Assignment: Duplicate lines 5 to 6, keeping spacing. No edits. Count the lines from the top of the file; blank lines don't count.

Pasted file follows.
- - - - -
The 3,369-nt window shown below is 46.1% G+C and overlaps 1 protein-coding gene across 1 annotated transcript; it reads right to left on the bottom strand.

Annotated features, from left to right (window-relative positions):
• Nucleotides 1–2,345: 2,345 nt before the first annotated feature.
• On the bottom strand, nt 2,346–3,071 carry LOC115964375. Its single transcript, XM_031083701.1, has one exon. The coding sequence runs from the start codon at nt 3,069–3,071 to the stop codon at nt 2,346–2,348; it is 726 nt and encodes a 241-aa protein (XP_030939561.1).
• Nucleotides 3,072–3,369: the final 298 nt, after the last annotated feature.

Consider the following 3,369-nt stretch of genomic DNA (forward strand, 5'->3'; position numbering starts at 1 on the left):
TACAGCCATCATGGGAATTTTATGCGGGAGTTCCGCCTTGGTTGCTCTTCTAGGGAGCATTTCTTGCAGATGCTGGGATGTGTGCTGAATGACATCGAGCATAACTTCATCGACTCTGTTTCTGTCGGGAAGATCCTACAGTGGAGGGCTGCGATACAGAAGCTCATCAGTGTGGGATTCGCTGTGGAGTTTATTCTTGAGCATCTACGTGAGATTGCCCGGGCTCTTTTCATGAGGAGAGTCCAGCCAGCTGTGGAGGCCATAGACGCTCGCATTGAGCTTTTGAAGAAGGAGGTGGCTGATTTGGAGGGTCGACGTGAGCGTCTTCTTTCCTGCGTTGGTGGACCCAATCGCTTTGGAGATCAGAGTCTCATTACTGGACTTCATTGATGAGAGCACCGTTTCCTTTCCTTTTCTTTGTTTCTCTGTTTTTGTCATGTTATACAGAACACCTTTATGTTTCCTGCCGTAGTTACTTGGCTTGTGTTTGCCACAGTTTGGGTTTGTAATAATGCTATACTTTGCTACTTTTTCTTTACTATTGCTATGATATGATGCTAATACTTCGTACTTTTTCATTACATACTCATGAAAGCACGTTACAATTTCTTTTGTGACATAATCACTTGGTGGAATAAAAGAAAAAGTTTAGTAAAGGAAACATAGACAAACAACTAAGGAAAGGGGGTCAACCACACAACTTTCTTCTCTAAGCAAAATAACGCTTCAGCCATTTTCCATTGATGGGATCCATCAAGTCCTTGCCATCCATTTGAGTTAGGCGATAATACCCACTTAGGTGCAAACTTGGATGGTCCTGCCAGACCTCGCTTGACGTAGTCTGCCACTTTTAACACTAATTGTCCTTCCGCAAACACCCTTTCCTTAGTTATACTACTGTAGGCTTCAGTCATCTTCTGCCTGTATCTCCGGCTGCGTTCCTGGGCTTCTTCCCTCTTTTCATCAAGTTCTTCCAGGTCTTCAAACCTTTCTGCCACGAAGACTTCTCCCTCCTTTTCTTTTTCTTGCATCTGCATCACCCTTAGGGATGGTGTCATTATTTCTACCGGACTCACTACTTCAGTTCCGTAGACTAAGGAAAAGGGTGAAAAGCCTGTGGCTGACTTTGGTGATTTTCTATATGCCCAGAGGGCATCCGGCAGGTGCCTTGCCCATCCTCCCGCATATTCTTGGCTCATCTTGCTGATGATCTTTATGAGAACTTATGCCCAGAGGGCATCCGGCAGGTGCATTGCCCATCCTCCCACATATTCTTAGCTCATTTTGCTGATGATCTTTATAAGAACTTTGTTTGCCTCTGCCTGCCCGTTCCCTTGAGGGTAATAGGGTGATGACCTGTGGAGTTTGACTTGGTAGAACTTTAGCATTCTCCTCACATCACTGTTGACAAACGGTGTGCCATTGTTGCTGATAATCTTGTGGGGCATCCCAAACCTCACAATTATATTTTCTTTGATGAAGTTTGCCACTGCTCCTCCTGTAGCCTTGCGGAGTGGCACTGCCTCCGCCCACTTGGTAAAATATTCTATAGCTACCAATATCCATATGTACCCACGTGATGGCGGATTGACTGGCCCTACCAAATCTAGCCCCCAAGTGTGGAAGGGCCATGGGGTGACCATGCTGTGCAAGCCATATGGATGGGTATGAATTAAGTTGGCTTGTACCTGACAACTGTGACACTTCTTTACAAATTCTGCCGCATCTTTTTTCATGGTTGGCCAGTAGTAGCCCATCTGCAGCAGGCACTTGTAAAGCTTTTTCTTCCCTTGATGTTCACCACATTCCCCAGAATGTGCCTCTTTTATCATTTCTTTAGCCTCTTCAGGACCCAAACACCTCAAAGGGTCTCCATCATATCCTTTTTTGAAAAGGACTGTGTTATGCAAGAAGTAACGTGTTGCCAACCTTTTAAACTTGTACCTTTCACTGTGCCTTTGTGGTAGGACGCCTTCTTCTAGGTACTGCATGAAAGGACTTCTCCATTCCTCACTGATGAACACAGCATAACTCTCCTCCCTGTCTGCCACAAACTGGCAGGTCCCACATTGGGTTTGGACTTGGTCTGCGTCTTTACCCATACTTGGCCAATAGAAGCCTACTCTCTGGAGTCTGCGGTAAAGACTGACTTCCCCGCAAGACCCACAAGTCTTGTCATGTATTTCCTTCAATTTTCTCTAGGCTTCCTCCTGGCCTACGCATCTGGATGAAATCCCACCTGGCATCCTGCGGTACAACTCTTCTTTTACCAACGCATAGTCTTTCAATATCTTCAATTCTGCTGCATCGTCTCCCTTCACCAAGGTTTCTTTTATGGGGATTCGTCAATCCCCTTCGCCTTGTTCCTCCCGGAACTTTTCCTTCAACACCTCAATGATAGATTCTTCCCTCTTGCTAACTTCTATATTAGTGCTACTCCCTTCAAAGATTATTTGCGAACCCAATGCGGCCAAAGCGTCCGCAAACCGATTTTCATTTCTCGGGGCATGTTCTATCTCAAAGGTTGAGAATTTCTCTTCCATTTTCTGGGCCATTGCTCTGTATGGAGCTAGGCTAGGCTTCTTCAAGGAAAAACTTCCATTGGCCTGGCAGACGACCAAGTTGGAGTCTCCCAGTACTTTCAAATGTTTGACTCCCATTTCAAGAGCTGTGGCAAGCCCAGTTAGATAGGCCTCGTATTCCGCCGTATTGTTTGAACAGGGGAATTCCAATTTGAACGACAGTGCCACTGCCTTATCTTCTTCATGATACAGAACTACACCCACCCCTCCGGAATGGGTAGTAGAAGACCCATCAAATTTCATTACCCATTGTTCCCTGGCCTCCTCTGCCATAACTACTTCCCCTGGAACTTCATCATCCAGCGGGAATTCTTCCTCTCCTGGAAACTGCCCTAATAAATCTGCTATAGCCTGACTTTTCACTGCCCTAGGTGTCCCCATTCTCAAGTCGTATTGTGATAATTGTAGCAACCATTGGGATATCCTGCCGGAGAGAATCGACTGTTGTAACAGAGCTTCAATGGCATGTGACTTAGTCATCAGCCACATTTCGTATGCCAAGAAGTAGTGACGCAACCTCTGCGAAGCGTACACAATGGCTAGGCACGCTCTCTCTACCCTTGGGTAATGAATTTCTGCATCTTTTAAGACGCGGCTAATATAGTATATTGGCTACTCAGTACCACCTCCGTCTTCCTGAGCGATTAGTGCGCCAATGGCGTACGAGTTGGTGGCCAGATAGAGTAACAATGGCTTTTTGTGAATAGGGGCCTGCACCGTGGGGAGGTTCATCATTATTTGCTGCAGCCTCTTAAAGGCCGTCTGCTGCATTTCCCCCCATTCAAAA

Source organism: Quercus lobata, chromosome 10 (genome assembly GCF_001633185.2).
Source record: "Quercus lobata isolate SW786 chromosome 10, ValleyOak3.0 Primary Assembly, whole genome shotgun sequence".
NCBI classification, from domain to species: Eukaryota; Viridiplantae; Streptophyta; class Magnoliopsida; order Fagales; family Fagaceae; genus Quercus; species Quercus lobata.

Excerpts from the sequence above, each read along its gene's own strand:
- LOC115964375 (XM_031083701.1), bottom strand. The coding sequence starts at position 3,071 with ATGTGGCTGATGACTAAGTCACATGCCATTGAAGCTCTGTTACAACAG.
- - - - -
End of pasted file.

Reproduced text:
• Nucleotides 3,072–3,369: the final 298 nt, after the last annotated feature.

Consider the following 3,369-nt stretch of genomic DNA (forward strand, 5'->3'; position numbering starts at 1 on the left):